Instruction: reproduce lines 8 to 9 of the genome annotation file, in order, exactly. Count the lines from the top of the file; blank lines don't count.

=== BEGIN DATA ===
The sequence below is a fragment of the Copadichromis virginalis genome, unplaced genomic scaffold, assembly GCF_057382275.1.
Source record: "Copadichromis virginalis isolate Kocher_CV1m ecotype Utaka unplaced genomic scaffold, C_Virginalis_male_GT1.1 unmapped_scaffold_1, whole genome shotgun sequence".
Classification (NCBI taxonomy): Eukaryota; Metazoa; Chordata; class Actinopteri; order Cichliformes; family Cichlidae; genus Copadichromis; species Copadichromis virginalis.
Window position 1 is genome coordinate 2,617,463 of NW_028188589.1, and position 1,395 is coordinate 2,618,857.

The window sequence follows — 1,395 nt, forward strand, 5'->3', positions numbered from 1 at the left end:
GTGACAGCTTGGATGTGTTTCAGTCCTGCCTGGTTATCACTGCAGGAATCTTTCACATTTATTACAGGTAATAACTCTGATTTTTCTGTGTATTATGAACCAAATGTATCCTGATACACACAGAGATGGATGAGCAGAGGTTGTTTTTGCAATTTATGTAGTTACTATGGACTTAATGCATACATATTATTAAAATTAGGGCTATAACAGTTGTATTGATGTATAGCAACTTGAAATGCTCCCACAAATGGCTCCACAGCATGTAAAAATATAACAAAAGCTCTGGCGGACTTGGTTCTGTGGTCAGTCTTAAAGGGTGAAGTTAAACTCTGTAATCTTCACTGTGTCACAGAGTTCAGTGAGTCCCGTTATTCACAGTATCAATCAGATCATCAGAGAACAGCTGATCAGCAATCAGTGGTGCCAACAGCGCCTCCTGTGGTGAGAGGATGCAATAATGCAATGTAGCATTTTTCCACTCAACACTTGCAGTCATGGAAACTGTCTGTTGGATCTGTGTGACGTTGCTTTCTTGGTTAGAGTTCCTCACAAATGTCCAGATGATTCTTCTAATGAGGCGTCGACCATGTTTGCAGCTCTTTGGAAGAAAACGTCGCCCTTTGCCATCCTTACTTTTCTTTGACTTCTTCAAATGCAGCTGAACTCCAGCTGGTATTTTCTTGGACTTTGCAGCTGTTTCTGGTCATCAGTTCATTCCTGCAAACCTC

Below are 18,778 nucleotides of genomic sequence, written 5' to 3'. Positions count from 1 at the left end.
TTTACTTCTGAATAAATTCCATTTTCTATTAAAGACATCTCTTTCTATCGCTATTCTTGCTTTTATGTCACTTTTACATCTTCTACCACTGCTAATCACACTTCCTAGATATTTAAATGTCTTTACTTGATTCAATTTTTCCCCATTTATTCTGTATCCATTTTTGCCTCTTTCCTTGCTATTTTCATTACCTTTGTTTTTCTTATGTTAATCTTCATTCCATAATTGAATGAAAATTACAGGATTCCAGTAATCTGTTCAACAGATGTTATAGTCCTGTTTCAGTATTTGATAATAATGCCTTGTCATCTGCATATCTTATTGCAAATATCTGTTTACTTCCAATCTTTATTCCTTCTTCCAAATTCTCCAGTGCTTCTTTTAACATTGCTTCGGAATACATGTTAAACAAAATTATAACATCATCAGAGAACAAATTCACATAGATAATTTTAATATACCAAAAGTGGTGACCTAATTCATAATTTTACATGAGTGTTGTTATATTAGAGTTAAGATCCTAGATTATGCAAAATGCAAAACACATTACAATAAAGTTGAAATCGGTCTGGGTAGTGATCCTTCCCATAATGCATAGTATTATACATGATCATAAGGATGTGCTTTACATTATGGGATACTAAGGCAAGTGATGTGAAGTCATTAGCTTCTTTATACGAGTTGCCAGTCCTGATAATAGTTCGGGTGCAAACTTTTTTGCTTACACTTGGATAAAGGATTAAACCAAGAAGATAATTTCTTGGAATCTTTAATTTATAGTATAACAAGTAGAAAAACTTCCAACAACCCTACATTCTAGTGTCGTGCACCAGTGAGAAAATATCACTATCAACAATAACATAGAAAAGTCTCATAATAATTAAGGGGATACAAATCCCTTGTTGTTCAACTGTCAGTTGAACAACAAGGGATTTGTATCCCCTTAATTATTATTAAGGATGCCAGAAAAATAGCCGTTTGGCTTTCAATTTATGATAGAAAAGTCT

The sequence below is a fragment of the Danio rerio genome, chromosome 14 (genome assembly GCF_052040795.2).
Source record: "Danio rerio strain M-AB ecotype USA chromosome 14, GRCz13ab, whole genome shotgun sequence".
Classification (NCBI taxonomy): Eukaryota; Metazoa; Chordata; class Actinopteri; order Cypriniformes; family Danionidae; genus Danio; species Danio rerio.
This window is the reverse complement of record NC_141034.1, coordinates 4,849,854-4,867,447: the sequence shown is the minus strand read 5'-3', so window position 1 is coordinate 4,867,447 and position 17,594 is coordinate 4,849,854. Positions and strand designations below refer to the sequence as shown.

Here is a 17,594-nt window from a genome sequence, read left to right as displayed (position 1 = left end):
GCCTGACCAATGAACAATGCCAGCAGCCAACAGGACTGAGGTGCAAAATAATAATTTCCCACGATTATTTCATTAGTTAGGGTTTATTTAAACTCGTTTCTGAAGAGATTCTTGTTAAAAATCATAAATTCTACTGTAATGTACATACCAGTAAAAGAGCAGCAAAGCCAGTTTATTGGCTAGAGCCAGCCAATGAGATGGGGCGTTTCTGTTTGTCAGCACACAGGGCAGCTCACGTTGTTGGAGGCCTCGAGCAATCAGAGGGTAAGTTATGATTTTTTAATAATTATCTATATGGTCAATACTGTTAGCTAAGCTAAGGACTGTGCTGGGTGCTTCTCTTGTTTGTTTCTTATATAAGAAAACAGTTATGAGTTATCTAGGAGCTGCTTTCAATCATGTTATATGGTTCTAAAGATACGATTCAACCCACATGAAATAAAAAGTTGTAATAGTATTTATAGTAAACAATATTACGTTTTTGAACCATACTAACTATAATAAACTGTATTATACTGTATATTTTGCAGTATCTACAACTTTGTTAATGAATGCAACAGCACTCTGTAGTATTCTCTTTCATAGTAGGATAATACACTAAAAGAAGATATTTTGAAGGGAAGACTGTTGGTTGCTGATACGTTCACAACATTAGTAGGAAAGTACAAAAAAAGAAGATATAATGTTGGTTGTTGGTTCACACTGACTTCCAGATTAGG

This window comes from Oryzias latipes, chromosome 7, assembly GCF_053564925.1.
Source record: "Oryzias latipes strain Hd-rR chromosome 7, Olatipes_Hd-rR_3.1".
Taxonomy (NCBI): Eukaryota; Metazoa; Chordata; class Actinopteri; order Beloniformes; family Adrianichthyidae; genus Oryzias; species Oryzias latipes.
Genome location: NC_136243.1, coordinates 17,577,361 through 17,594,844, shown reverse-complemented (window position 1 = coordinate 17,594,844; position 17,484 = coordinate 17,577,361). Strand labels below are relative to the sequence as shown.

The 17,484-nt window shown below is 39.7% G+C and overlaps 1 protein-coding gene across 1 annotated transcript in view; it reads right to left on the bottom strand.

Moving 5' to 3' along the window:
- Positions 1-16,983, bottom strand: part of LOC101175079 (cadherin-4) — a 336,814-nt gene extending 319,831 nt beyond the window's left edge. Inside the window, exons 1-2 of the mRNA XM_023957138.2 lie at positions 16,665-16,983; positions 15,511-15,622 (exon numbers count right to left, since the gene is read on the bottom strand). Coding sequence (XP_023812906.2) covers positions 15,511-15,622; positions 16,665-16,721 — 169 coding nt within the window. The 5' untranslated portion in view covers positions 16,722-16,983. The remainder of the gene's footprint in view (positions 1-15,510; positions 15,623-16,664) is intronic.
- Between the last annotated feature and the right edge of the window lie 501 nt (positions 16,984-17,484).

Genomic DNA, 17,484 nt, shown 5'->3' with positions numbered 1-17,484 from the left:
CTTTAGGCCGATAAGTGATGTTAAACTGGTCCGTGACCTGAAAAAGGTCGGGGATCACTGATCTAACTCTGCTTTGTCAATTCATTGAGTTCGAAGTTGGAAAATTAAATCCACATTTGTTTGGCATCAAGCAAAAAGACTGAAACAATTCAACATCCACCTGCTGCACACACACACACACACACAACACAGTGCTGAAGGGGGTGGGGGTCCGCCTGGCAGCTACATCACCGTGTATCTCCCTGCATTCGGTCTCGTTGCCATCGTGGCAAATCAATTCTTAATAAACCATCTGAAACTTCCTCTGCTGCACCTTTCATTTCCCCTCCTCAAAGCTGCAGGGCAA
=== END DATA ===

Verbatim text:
TTTACTTCTGAATAAATTCCATTTTCTATTAAAGACATCTCTTTCTATCGCTATTCTTGCTTTTATGTCACTTTTACATCTTCTACCACTGCTAATCACACTTCCTAGATATTTAAATGTCTTTACTTGATTCAATTTTTCCCCATTTATTCTGTATCCATTTTTGCCTCTTTCCTTGCTATTTTCATTACCTTTGTTTTTCTTATGTTAATCTTCATTCCATAATTGAATGAAAATTACAGGATTCCAGTAATCTGTTCAACAGATGTTATAGTCCTGTTTCAGTATTTGATAATAATGCCTTGTCATCTGCATATCTTATTGCAAATATCTGTTTACTTCCAATCTTTATTCCTTCTTCCAAATTCTCCAGTGCTTCTTTTAACATTGCTTCGGAATACATGTTAAACAAAATTATAACATCATCAGAGAACAAATTCACATAGATAATTTTAATATACCAAAAGTGGTGACCTAATTCATAATTTTACATGAGTGTTGTTATATTAGAGTTAAGATCCTAGATTATGCAAAATGCAAAACACATTACAATAAAGTTGAAATCGGTCTGGGTAGTGATCCTTCCCATAATGCATAGTATTATACATGATCATAAGGATGTGCTTTACATTATGGGATACTAAGGCAAGTGATGTGAAGTCATTAGCTTCTTTATACGAGTTGCCAGTCCTGATAATAGTTCGGGTGCAAACTTTTTTGCTTACACTTGGATAAAGGATTAAACCAAGAAGATAATTTCTTGGAATCTTTAATTTATAGTATAACAAGTAGAAAAACTTCCAACAACCCTACATTCTAGTGTCGTGCACCAGTGAGAAAATATCACTATCAACAATAACATAGAAAAGTCTCATAATAATTAAGGGGATACAAATCCCTTGTTGTTCAACTGTCAGTTGAACAACAAGGGATTTGTATCCCCTTAATTATTATTAAGGATGCCAGAAAAATAGCCGTTTGGCTTTCAATTTATGATAGAAAAGTCT

The sequence below is a fragment of the Danio rerio genome, chromosome 14 (genome assembly GCF_052040795.2).